How much of the donated money that CSE has received to support the children have they wasted chasing a property that would only be a money pit if they were to buy it? This is typical of the past performance of this group. We have attended all the CSE community meetings and each time, CSE starts with a presentation of what a beneficial purpose they provide to children without hope as if that is the reason they should own this property in a residential neighborhood. But in each meeting they present a greater use of the property than the last, now depending on “third party” users to pay for their operations. Third Party users are not disadvantaged children, they would be paying guests.

Posted: Saturday, April 5, 2014
Article comment by: Perfect Place

Lots of parcels going to foreclosure out in Angel Valley.
There would be no better or more appropriate place for a campground than out there. CSE should check it out.

Posted: Friday, April 4, 2014
Article comment by: sherry john

Why all the fuss. Listen the residents that live around Living Water. If they want the new commercial PAD zoning let them have it. They live there. Simple. Horse properties and houses surround the project. So just show up and voice your opinion to the County on the 23rd. The Cornville Association is not the issue.

Posted: Friday, April 4, 2014
Article comment by: Hopefully Happy

Hopefully the current CSE request for PAD rezoning of residential property will be approved. Perhaps the approval will allow me to get PAD approvals too, in the near future, so that I can develop my parcels for multi-use.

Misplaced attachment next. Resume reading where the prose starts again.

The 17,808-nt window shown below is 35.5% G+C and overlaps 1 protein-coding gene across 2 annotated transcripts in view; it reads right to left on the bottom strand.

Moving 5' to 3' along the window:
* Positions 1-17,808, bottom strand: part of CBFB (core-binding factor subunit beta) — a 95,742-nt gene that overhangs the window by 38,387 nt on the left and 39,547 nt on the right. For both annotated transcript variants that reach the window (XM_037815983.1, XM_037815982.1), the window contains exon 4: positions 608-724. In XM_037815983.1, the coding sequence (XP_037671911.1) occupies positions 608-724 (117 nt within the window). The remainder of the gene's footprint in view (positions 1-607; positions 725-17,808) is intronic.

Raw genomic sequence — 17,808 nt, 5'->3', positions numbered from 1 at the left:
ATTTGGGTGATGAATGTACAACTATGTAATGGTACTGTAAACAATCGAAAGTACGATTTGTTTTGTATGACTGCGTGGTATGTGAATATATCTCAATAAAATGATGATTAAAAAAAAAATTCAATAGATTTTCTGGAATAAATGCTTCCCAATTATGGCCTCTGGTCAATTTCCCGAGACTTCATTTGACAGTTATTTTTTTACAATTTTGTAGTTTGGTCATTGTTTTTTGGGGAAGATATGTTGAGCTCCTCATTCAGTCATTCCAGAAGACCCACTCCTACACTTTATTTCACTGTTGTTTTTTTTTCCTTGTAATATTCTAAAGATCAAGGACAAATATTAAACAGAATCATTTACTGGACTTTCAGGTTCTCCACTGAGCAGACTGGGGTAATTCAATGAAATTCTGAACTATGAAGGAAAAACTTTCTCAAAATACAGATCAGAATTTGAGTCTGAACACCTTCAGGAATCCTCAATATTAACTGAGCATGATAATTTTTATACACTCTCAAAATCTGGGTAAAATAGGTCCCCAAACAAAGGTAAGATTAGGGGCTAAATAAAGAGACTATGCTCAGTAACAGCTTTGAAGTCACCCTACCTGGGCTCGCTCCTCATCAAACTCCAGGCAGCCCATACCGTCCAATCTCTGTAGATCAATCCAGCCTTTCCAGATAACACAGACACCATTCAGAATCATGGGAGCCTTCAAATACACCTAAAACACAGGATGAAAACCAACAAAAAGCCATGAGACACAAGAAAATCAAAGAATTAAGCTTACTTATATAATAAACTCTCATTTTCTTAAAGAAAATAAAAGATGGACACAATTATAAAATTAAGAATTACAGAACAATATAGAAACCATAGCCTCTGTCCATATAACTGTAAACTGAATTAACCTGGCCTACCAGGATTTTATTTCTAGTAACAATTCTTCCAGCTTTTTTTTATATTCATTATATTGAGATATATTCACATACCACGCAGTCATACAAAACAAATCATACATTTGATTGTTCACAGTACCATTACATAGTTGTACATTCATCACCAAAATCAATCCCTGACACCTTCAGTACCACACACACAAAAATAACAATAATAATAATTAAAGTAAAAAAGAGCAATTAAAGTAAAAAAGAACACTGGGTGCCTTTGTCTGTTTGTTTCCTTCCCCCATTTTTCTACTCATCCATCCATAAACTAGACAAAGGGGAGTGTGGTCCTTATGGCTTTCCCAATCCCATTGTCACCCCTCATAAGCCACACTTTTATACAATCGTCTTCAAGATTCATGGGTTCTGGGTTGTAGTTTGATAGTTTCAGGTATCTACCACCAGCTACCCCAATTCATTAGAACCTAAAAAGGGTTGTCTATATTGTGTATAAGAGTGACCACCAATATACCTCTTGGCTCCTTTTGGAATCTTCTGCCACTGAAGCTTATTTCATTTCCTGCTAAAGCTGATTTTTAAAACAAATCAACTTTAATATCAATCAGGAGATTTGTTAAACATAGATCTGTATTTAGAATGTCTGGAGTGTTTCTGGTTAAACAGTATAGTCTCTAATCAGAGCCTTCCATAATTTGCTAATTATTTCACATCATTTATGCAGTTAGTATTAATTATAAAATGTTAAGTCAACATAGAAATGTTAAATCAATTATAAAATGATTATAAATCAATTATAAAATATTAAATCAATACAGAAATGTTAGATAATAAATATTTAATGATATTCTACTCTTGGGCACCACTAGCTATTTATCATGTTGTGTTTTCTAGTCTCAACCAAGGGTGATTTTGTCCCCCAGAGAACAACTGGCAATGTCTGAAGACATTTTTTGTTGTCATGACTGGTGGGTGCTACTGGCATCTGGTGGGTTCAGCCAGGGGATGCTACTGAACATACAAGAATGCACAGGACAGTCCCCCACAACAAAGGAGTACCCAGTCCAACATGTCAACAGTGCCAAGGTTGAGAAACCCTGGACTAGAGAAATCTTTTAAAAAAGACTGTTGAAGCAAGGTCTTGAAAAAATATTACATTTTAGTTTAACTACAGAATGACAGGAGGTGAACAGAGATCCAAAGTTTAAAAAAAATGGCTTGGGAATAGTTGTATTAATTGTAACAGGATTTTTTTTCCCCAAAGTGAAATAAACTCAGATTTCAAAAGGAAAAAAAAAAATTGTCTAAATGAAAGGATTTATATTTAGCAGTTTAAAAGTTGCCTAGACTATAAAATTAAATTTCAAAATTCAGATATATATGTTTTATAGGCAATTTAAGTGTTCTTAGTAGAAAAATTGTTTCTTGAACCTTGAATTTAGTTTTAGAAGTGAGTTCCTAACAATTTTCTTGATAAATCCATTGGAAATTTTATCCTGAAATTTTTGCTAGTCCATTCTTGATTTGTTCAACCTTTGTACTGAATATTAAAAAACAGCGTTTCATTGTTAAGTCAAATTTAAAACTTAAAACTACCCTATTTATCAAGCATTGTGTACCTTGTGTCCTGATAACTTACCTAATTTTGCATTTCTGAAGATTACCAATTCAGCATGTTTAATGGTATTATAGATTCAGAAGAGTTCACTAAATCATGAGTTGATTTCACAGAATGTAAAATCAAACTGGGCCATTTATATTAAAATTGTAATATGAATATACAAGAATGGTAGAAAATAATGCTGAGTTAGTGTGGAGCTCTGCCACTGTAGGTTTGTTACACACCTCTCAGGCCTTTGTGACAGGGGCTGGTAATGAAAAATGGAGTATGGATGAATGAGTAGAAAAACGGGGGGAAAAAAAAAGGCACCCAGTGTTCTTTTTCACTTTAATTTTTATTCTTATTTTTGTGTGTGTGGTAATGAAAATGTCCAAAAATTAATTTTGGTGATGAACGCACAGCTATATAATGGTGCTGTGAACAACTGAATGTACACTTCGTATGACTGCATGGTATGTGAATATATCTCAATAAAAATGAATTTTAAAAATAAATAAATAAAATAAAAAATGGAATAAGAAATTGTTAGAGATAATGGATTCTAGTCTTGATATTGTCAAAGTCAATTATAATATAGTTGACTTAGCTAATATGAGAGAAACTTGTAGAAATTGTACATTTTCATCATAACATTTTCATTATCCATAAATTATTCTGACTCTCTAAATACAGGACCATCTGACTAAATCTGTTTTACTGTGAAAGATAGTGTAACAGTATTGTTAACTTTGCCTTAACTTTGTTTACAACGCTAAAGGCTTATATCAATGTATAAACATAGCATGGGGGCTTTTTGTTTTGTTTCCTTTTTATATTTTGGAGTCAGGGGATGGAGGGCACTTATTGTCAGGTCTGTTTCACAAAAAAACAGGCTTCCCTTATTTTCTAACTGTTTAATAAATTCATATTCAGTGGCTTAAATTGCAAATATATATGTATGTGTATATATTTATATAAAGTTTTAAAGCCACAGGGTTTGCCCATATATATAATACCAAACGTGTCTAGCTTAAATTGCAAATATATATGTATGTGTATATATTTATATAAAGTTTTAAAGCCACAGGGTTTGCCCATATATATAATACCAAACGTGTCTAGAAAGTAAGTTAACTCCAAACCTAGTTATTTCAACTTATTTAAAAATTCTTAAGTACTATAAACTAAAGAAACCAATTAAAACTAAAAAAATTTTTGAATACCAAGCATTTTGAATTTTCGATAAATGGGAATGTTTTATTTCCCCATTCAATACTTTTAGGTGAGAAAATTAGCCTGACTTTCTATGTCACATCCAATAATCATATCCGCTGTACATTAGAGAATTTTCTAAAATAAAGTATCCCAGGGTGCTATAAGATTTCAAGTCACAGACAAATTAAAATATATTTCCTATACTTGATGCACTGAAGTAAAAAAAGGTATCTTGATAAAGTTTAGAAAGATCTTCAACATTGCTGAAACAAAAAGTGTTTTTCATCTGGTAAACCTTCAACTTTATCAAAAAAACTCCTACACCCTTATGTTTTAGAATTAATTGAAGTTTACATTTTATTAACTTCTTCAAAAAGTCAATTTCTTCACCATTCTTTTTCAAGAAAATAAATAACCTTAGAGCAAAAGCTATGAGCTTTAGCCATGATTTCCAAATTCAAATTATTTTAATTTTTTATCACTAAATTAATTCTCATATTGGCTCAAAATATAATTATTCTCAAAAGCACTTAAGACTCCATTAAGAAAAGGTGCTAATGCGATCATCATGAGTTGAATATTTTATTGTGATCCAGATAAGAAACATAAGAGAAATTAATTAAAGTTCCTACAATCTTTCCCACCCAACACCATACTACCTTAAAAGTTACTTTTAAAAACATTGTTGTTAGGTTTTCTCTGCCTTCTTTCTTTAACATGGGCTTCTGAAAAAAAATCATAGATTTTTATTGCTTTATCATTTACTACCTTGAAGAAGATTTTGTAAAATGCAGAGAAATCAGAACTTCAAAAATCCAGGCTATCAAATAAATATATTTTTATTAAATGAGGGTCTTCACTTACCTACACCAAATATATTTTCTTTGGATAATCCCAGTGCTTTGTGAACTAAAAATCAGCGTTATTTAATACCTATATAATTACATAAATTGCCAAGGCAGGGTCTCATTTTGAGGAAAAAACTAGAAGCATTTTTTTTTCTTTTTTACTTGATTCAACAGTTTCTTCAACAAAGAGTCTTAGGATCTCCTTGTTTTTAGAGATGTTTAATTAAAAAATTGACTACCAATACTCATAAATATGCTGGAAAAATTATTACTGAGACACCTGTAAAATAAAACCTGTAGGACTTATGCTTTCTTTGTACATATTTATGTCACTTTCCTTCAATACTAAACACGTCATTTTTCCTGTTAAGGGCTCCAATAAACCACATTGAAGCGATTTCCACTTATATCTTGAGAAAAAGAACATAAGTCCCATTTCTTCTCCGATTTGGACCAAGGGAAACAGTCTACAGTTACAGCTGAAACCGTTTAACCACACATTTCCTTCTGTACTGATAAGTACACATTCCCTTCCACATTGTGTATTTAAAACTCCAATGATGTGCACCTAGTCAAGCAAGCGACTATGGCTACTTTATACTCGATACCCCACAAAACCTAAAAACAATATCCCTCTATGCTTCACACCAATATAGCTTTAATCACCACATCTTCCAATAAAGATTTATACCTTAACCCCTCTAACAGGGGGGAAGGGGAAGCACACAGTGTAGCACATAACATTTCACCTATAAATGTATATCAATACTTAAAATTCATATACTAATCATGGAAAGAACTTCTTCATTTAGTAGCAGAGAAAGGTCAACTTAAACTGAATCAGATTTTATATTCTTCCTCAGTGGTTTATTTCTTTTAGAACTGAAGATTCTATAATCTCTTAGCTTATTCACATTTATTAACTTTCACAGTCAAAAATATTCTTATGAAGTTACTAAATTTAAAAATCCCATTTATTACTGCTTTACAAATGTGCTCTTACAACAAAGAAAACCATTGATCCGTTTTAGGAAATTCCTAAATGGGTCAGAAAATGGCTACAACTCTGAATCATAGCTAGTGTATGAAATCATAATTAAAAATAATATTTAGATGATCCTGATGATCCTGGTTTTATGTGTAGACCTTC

I anticipated years ago that Cornville will grow, and this CSE PAD rezoning approval will show that I was right. My several parcels are north of Living Waters, near Oak Creek Valley Estates, and south of Oak Creek itself.

Posted: Friday, April 4, 2014
Article comment by: Steven Jenks

Such rancor. Life's too short.

Posted: Friday, April 4, 2014
Article comment by: Maren Joslin

I could not attend the meeting , but I will state again, the PAD is not about Camp Soaring Eagle but about land usage and impact on the adjoining properties. I have been at all the prior meetings and my researched questions have NOT been answered publicly by the REPRESENTATIVES of CSE. I have been involved because I will be impacted by whatever buyer of the property comes to pass. Newcomers to this discussion should review the comments posted after the 2nd meeting at Oak Creek School...........This whole fiasco has been going on since DEC of last year...........Before you make statements, please do your homework and decide your position on researched FACTS!!!!

Posted: Friday, April 4, 2014
Article comment by: Perry Suden

I believe, unwittingly, The Cornville Planning and Zoning Committee by their inappropriate process of conducting the meeting will, in the long run, serve to rally more supporters for Camp Soaring Eagle that will lead to its approval. Yes, as is known and has been stated, there will be an impact in our neighborhood for all of us, and the greatest, to the campers.